Question about Microsoft Windows Server Standard 2003 for PC

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RECOVER FIRST DNS

Sir how i can recover first dns host if it fail there is any method to recover first dns server?

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Is there a running Domain Controller present? If so DNS info is often stored in Active Directory (A.D. Inegrated DNS Zone).  If this is the case you can just connect a server to the network, join the domian (verify DNS settings in TCI/IP config is pointing to Domain Controller) and then installm DNS from Add/Remove windows components.  Zone data should replicate from AD to new DNS server, to verify open DNS console and look for resource records relevent to the domain.

Posted on Dec 30, 2008

  • Nathan Mooney
    Nathan Mooney Dec 30, 2008

    Reinstalling DNS on a 2nd (member) server will trigger zone data replication to the new server if the zone file in DNS is stored in A.D. which is how it works by default, so, the question is... is there another server running server 2003 that is a member of the domiain? if so, install DNS in add/remove and you should be good.

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1 Answer

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Hello jmazaredo,

Does your DNS server have your server fqdn in its tables, and does your PC have the address of your DNS server in its lookup table?

One test you can do is to use the hosts file to put the fqdn into and assign it an address this would let you know the the PCs can use host tables to do the translation then this becomes a DNS issue as opposed to a lookup issue and you cut your troubleshooting in half.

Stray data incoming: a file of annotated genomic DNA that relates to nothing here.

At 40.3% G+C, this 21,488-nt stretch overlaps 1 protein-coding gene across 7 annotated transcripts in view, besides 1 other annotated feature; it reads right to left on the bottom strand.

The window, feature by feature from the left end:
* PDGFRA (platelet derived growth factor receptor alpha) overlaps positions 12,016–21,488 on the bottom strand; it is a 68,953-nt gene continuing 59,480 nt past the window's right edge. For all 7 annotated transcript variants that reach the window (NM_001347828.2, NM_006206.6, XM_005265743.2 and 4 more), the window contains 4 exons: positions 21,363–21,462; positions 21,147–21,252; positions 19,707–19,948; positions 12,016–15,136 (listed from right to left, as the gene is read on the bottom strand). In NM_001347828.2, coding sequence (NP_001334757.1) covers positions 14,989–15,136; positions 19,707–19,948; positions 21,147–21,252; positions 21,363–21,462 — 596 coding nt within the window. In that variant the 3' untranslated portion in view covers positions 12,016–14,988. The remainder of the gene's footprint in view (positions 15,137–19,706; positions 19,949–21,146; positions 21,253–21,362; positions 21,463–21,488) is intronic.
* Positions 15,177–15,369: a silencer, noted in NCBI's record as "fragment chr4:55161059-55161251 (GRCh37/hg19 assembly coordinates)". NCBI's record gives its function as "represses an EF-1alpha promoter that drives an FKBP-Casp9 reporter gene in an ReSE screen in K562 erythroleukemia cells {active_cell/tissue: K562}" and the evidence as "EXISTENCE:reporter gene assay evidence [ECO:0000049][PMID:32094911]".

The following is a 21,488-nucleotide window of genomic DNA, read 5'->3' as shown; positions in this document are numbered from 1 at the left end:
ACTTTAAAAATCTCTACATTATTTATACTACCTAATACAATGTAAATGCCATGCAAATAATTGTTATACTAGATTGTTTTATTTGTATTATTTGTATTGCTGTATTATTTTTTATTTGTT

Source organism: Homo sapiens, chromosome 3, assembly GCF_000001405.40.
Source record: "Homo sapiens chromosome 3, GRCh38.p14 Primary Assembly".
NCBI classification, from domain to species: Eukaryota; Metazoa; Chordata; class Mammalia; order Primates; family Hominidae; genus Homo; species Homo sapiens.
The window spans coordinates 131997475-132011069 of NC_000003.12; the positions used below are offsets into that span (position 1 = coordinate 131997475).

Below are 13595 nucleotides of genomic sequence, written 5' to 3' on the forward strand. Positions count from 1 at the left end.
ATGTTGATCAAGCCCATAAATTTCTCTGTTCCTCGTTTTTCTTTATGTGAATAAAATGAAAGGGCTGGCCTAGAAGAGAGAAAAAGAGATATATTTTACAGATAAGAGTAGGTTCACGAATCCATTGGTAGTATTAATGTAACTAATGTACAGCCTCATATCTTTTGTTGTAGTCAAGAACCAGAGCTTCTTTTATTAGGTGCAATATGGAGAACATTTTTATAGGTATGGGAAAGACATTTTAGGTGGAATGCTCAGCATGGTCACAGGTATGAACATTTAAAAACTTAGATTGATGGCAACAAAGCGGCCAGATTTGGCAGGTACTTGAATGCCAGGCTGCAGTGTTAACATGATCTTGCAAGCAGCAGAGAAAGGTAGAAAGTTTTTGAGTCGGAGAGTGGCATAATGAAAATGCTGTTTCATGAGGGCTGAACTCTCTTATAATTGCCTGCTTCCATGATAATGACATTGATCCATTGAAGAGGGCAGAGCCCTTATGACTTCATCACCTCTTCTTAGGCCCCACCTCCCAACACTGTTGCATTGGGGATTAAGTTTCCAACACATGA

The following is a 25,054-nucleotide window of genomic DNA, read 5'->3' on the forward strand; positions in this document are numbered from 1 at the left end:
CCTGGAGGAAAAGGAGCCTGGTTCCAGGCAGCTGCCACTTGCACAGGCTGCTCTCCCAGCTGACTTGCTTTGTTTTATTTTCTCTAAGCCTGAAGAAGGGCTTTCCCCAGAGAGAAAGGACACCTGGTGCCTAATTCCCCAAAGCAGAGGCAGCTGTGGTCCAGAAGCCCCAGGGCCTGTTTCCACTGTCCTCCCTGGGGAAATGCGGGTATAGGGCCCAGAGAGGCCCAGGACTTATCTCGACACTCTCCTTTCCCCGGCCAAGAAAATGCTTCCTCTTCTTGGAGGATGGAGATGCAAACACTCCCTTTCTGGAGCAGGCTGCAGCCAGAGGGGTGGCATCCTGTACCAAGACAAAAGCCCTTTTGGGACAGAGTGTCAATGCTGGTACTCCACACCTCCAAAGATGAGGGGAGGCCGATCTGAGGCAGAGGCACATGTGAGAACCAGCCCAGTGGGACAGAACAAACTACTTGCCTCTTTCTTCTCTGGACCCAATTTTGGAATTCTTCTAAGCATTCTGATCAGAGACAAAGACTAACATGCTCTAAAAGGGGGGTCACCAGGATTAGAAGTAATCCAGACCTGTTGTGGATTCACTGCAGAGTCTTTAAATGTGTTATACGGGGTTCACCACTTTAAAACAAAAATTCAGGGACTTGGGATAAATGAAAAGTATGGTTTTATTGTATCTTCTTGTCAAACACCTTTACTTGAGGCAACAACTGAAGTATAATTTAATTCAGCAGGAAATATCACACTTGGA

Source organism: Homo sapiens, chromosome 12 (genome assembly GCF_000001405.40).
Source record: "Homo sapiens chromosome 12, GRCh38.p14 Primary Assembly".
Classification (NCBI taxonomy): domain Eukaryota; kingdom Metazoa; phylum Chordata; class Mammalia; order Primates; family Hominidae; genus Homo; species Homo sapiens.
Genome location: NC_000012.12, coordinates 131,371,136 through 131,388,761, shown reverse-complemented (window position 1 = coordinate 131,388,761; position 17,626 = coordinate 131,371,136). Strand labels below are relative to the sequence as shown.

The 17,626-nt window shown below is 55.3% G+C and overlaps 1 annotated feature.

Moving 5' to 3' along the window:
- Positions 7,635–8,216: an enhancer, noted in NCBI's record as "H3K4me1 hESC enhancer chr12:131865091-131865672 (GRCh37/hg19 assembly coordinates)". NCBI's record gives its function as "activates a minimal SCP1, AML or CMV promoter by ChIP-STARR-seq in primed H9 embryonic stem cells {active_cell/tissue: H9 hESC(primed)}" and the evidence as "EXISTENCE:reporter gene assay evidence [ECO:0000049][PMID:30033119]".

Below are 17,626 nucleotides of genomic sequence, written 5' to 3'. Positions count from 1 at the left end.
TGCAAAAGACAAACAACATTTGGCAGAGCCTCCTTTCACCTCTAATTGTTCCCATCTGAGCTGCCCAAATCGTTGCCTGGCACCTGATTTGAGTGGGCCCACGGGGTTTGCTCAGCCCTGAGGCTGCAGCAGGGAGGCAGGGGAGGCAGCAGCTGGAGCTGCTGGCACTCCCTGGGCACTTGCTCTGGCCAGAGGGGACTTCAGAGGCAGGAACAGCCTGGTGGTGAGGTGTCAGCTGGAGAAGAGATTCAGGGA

In other words edit your hosts tables (hosts file) with the entry (Example 1):

IPADDRESS FQDN ALIAS

192.168.10.2 somesystem.myhome.com. system
192.168.10.5 somesystem2.myhome.com. system2

This as stated will determine if you have a DNS issue or a lookup issue, because the DNS system will use host tables first and the do a DNS lookup.

Once this is done if it works then try this setup:

1) in your router set the DNS to capture the DNS of your ISP (normally the setting will tell the router to use the DNS given to it by the DHCP protocol.

2) turn on DHCP on the LAN side of the connection in the router and set the controls for proxy DNS service (using the router as the local DNS server also called caching DNS server), However set the router up to allow static IPAddreses and if possible to recognize the domain name of the local LAN.

3) set your servers up with static IP addresses and in their host tables set the fqdn up as stated above in Example 1

4) in your PC set the DNS to be the IP Address of your LAN side of your router i.e. 192.168.1.1 and if needed set the host tables of all PCs to the server addresses, fqdn, and aliases this way if DNS fails the system will at least have the host tables to use.

I hope this helps.

Thank you,
Shuttle83

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1 Answer

Why can't I access my ISP's resources, such as their mail and news servers on my RO318?


If the servers have simple names like 'mail' or 'news', the problem may be that the ISP's domain suffix is not being added to these names before DNS lookup. Add your ISP's domain suffix as Domain Name in the RO318's System menu. In addition, the ISP may be looking for a particular host name for your account, in which case you should enter the host name as the System Name in the RO318's System menu. Example: Consider the following account with the ISP "earthlink.net". 1. Host Name: C-223344-A 2. Domain Name: www.earthlink.net Mail Server mail Although the ISP lists the name of their mail server as 'mail', the fully expanded name is actually: mail.earthlink.net If the ISP automatically provides the domain suffix to your router, the router will append the domain suffix to DNS requests. If not, you can try one of these methods: 1. In each application (such as mail client or news reader), list the fully expanded server name, 2. Manually configure DNS parameters in the network settings of each of your PCs, and enter the domain suffix manually.

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